Recently, the media has given a great deal of attention to “lock bumping”, a procedure that allows criminals to open many common door locks by simply inserting a specially modified key and tapping its end with a mallet or other tool. Along with the media reports, a number of warnings about lock bumping have been circulating via email and online.
The reports and warnings about lock bumping are genuine. Lock bumping, also known as “bump keying” and “key bumping” describes a technique in which an ordinary key can be filed so that, when it is inserted into a door lock and tapped, the internal pins can be jarred in such a way that the lock will open. The majority of pin-tumbler locks currently in use are vulnerable to lock bumping, including those normally found on people’s front doors. The technique is simple enough that, with the right knowledge, and a little practice, just about anybody could use it.
Unfortunately, the necessary knowledge is quite freely available on the Internet. There are a large number of easily accessible videos and tutorials that explain in exacting detail how to perform the technique. In fact, there are even sets of bump keys and lock bumping kits available for purchase.
Some observers have suggested that all the recent media attention about lock bumping could have the negative effect of making more criminals aware of the technique. However, a great deal of detailed information about lock bumping has been posted on the Internet for well over a year. Almost since its inception, the Internet has enabled the unscrupulous to access and share information about criminal activities and lock bumping is no exception. Therefore, it seems only fair that the general public are made aware of this potential security threat since many criminals are likely to be already well versed on the issue.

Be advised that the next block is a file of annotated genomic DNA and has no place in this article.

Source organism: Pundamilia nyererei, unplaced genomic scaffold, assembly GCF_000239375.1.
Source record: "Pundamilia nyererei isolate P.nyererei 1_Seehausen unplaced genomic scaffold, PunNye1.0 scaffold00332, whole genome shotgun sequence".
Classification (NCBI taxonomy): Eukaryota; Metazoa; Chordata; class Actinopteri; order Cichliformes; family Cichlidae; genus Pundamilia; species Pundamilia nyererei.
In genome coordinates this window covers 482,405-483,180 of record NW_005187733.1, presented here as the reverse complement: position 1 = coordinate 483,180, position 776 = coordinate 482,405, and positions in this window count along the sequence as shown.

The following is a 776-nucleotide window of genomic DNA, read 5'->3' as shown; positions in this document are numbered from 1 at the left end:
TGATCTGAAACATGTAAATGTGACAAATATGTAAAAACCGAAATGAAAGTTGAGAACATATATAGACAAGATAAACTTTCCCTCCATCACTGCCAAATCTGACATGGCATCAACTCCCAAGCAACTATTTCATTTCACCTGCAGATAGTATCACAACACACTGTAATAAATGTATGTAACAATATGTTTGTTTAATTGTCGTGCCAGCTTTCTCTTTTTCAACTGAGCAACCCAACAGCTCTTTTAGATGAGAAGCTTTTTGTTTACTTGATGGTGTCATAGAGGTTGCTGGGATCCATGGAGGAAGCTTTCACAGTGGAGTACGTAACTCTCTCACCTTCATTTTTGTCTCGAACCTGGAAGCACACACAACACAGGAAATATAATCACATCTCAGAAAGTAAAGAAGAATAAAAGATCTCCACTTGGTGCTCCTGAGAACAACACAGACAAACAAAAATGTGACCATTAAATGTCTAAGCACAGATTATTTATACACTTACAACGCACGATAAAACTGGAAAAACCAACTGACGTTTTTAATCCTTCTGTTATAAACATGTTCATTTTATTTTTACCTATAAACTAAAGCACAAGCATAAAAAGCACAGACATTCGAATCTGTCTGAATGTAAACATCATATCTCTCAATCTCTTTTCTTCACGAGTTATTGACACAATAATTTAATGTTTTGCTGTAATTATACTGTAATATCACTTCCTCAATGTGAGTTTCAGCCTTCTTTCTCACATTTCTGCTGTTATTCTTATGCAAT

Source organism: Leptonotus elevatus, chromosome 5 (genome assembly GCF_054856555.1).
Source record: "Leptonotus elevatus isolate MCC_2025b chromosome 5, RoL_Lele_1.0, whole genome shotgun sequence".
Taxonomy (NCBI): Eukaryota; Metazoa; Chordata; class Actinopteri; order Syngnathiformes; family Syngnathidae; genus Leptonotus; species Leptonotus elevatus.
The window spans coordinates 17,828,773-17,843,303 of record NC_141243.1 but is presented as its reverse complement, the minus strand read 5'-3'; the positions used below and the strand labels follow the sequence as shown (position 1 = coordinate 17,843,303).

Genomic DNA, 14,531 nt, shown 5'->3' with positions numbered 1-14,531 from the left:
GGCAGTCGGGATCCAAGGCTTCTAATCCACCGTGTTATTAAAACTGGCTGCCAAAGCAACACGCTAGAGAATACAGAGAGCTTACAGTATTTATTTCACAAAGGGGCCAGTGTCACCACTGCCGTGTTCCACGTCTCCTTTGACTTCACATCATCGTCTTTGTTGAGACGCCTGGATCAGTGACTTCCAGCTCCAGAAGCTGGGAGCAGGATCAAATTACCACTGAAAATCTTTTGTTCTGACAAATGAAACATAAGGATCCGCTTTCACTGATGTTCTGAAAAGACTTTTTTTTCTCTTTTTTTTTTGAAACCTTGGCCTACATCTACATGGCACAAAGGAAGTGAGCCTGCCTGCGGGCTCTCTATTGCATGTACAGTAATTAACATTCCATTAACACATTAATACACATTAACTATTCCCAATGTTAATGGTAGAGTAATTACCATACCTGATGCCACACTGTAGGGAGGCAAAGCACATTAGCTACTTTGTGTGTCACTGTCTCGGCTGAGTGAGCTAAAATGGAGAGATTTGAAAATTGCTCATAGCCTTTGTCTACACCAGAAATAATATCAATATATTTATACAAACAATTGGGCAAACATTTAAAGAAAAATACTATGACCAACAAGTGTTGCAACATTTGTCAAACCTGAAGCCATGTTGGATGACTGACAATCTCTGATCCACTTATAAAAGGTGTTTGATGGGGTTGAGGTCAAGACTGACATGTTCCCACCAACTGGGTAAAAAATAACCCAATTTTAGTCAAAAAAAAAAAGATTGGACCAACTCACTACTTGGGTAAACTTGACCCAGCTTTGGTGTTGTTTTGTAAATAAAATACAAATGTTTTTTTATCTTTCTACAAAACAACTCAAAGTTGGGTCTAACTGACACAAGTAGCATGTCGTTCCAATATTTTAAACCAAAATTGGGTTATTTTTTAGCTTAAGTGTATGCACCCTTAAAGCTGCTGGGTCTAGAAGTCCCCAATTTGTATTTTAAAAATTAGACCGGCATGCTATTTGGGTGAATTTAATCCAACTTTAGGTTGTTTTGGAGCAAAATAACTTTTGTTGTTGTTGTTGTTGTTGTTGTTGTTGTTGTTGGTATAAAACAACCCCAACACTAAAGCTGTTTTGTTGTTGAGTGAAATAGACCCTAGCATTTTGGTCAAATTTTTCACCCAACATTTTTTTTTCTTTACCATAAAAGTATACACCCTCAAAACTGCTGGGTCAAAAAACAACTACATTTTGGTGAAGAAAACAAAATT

While lock bumping is certainly cause for concern, there is seemingly little law enforcement data available that details how often the technique is actually used in break and entry crimes. Since a lock that has been “bumped” is unlikely to be significantly damaged, police may have no way of telling if criminals have gained entry via lock bumping or some other means. FBI statistics from 2004 reveal that 32.4 percent of burglaries were classified simply as “illegal entries” in that no force was known to be used to gain access. In many of these cases, thieves may have entered via unlocked doors or windows, used unauthorized duplicate keys, or used other lock picking techniques. However, it is possible that lock bumping was used in at least some of these cases, although there is no concrete data to support this possibility.
Lock bumping will only work if the “bump key” used is designed to fit in the targeted type of lock. And if the key is filed incorrectly, it may not enter the target lock or may become stuck in the keyway. Of course, many criminals would already be skilled enough to rapidly and silently pick locks without the need to file keys or tap noisily on doors.
Thankfully there are locks available that are claimed to be “bump proof”, although they are significantly more expensive than normal locks.
Last updated: 28th February 2007
First published: 28th February 2007